Landscapes harness nature for a sustainable future

by: Greg Clough

To the untrained eye, rice paddies, fishing spots and forests may seem worlds apart. But they have a lot in common. The combined way they are managed to produce food, provide livelihoods, protect biodiversity and combat the climate crisis overlap in many ways. These blended management approaches may seem novel, but their genesis goes back hundreds of years.

Let’s start with forests. In particular, agroforestry has garnered scientific acclaim in recent decades. Since the mid-20th century, it has evolved into an agricultural discipline globally recognised as a viable and sustainable approach to farming and cultivation. Despite its recent recognition, the Indigenous people of Africa and the Americas have been practising agroforestry since time immemorial, integrating forests with farming systems to provide sustenance and shelter.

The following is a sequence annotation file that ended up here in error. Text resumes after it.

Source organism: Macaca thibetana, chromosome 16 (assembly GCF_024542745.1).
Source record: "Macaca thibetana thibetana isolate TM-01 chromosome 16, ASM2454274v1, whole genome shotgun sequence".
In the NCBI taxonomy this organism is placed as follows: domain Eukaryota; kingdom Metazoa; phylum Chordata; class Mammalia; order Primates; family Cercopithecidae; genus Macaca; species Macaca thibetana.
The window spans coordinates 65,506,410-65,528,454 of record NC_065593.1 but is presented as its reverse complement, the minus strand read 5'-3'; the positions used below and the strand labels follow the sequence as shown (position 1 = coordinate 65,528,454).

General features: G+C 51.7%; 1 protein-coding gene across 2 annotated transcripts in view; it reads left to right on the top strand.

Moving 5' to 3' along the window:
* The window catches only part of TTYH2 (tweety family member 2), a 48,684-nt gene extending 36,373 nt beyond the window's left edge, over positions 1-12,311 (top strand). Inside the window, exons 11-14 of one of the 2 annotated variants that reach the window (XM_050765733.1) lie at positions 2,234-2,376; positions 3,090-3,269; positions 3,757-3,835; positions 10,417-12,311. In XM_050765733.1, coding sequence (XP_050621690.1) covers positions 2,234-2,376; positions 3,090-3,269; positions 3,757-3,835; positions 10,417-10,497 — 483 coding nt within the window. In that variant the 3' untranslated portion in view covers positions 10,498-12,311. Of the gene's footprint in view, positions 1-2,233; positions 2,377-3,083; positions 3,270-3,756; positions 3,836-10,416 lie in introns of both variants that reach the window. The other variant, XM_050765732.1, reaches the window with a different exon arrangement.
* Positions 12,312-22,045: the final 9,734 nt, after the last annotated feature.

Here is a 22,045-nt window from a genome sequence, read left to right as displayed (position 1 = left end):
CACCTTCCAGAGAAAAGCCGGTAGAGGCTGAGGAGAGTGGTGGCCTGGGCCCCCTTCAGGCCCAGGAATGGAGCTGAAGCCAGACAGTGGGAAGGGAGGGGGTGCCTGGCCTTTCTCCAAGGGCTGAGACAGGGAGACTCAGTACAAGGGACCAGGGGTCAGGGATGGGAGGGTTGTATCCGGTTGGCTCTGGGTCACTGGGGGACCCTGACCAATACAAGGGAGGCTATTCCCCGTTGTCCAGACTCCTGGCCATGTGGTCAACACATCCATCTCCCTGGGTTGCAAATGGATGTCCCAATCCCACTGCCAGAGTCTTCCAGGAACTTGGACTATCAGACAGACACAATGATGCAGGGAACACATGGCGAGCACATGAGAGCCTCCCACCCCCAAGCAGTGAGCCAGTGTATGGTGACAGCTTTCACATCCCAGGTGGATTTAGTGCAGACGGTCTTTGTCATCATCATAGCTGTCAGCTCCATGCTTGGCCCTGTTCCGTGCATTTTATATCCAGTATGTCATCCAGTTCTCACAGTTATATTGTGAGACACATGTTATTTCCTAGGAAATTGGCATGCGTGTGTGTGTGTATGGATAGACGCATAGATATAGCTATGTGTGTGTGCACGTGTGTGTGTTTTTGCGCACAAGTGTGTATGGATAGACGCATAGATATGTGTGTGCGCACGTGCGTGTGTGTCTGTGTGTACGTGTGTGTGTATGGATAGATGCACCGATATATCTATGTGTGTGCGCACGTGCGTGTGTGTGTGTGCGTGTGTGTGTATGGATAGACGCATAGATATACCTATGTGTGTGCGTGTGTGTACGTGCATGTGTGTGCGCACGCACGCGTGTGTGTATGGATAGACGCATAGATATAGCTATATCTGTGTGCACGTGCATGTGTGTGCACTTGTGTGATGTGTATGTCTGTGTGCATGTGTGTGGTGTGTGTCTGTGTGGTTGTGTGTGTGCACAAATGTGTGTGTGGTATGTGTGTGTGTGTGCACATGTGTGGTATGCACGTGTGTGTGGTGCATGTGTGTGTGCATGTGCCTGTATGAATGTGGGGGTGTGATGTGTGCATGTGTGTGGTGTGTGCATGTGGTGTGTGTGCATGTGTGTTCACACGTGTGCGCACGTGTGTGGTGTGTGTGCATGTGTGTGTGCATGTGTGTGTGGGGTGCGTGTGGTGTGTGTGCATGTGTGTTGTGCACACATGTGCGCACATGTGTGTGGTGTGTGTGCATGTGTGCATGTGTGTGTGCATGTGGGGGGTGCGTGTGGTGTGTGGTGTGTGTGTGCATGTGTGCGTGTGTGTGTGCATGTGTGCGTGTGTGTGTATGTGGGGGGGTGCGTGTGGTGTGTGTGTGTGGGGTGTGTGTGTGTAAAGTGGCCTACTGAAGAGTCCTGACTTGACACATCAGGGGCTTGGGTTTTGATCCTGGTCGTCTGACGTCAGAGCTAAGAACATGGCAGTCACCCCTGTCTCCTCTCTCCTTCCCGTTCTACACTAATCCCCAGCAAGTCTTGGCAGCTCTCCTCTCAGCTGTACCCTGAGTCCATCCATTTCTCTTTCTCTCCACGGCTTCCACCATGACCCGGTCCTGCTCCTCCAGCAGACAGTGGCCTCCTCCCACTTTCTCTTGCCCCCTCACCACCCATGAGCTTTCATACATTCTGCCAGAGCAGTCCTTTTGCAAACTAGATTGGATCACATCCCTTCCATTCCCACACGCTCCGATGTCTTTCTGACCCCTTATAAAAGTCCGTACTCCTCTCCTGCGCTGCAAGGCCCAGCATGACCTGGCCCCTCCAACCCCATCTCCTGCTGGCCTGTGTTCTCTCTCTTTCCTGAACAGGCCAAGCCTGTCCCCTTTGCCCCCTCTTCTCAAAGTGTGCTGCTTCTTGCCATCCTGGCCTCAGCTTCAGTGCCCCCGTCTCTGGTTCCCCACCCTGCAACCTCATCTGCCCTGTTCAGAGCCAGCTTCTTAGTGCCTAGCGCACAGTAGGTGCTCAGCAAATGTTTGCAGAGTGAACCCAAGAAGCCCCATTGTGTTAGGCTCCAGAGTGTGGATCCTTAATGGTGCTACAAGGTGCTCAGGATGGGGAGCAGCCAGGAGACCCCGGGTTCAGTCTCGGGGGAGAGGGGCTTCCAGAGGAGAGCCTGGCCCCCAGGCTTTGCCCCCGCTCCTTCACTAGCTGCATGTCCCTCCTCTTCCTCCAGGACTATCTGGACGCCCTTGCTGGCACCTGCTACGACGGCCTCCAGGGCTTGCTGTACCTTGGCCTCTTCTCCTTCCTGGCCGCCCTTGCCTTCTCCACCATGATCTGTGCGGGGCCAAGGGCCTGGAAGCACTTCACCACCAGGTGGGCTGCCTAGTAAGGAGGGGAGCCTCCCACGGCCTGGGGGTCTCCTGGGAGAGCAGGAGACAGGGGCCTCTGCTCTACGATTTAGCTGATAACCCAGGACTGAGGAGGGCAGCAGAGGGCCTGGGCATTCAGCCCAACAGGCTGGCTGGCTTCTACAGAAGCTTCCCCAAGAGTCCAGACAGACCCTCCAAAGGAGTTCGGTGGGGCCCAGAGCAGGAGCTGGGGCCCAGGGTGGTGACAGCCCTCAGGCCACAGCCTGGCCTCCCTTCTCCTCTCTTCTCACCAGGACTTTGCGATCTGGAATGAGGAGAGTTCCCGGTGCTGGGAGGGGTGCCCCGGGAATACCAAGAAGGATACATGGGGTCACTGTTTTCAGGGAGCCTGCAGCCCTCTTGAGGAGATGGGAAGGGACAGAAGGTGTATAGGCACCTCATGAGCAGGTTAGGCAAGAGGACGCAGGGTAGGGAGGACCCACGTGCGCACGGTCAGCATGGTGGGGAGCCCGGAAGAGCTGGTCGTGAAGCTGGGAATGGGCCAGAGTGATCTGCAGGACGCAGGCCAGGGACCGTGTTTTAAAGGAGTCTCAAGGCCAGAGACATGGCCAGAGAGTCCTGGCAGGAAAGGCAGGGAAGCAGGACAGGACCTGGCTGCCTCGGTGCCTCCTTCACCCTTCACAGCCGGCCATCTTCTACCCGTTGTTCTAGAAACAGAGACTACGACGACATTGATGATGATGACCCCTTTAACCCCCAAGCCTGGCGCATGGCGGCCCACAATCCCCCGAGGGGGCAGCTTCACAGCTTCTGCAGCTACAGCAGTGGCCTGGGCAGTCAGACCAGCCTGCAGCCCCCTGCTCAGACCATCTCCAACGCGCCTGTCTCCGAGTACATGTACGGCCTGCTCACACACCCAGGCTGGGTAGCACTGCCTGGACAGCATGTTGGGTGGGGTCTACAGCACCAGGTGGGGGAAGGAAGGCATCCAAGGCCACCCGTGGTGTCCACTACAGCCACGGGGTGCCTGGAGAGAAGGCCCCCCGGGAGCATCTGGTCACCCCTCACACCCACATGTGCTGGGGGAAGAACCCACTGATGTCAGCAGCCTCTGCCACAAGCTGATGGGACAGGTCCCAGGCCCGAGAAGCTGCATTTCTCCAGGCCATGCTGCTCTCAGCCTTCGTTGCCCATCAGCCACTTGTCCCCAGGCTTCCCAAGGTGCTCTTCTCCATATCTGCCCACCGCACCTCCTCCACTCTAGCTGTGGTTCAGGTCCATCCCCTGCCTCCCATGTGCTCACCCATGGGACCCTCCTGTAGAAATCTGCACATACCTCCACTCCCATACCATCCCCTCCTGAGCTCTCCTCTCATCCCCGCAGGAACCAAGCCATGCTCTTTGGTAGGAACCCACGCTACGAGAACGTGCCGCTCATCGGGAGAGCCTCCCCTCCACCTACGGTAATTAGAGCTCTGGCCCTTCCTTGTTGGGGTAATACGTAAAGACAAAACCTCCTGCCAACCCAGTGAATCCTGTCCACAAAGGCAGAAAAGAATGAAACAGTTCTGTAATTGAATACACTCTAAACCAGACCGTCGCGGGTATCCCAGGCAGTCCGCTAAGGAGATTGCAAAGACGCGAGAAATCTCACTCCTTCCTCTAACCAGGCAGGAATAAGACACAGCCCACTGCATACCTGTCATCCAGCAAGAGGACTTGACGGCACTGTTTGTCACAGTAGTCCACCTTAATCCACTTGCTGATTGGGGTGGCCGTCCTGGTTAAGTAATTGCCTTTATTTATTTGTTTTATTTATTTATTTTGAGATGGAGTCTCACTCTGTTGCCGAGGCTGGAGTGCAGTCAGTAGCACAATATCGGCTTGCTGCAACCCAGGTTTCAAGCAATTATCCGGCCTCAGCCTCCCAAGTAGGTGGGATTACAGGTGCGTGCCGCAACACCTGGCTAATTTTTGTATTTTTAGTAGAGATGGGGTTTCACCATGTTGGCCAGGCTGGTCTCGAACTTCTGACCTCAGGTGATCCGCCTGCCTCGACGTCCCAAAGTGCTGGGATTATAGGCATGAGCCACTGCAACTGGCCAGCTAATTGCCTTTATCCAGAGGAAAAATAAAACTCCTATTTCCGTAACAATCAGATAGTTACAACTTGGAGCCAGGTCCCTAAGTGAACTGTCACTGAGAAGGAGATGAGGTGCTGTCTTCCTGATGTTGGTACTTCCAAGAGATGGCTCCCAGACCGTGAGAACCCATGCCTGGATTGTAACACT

Honouring indigenous wisdom

Similarly, rice-fish farming also has the feel of contemporaneity, having garnered attention over the past 50 years with numerous scientific papers. However, farmers in Asia have been practising rice-fish farming for centuries, reaping benefits such as enhanced agricultural productivity, food security, farmers’ income, and resource conservation.

The fact that rice-fish farming and agroforestry date back hundreds of years and still excite scientists demonstrates the importance of understanding Indigenous land and resource management. It represents a shift in farming practices, from violently transmuting Indigenous open woodlands and forests into horizon-bleeding pastures and square blocks fruit and vegetable crops to respecting rich Indigenous knowledge and skill in managing and stewarding the environment. What’s old is new again.

Protecting the environment, promoting biodiversity

Rice-fish farming and agroforestry exhibit a remarkable harmony between human activities, environmental stewardship, and biodiversity conservation.